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Georgians impacted by military transgender ban react to it being lifted

"Just knowing that my brothers and sisters in arms who are transgender can and will be able to openly and proudly and freely, it’s a very, very happy moment."

ATLANTA — Earlier Monday, President Biden signed an executive order lifting the ban on transgender persons serving in the military. 

It’s a moment some expected eventually but say to have it come so early in the Biden administration brings relief and hope. 

"I think honestly it hasn’t hit me completely because it’s such a surreal thing to me right now," said 22-year-old Kaycen Bradley. He has been waiting two years to enlist in the army.  

He comes from a long line of military members, dating back to World War 2. But it was 9/11 that really fueled his call to serve.

"Seeing that made me want to be able to serve even more," he said. 

In 2017, he was on the verge of making it happen. It was around the same time he decided to transition. Then a series of tweets from President Donald Trump, warning trans individuals would not be accepted or allowed to serve in the military discouraged Bradley. 

"We were considered a burden and kind of tossed aside," said Bradley in response to the ban. "I kind of gave up that first round and i decided to choose myself and continue and start my transition," he said.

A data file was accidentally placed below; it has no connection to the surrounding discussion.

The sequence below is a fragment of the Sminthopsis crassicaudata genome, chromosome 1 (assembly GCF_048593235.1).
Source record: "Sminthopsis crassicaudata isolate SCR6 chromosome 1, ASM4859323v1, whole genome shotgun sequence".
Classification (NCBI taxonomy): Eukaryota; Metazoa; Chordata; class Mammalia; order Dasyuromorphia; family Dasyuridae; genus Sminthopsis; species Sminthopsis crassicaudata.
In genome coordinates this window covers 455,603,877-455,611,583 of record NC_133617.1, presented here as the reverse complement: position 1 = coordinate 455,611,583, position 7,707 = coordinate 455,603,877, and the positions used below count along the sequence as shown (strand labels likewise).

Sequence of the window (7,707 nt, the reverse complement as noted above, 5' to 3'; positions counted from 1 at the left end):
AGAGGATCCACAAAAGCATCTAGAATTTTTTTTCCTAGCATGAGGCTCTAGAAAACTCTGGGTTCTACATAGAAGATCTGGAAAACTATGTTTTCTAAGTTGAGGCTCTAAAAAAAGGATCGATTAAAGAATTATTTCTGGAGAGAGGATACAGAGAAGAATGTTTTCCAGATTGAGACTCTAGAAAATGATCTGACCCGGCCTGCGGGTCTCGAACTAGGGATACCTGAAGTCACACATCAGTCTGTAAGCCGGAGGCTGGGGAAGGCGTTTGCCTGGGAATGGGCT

Kaycen put his dreams on hold, but never stopped training, hoping he’d get another shot.

It came on the first Monday for the Biden administration. President Biden delivered on a campaign promise, reopening military admission to transgender men and women. 

"Just knowing that my brothers and sisters in arms who are transgender can and will be able to openly and proudly and freely, it’s a very, very happy moment," said Senior Airman, Nathan Kemmer. Kemmer is stationed at Fort Gordon. 

Kemmer has been serving for three years but out as trans two years, enlisting and transitioning a few years before President Trump’s ban took effect in 2019.

For Kemmer it feels like the country is turning a corner, but others feel this is just a step toward complete inclusion.

"What is needed is, now legislation that says transgender people can serve in the military which means future presidents cannot do anything to get rid of us," said Monica Helms, a Navy veteran.

Kaycen Bradley hopes to enlist in a month or two. He wants to become an army ranger.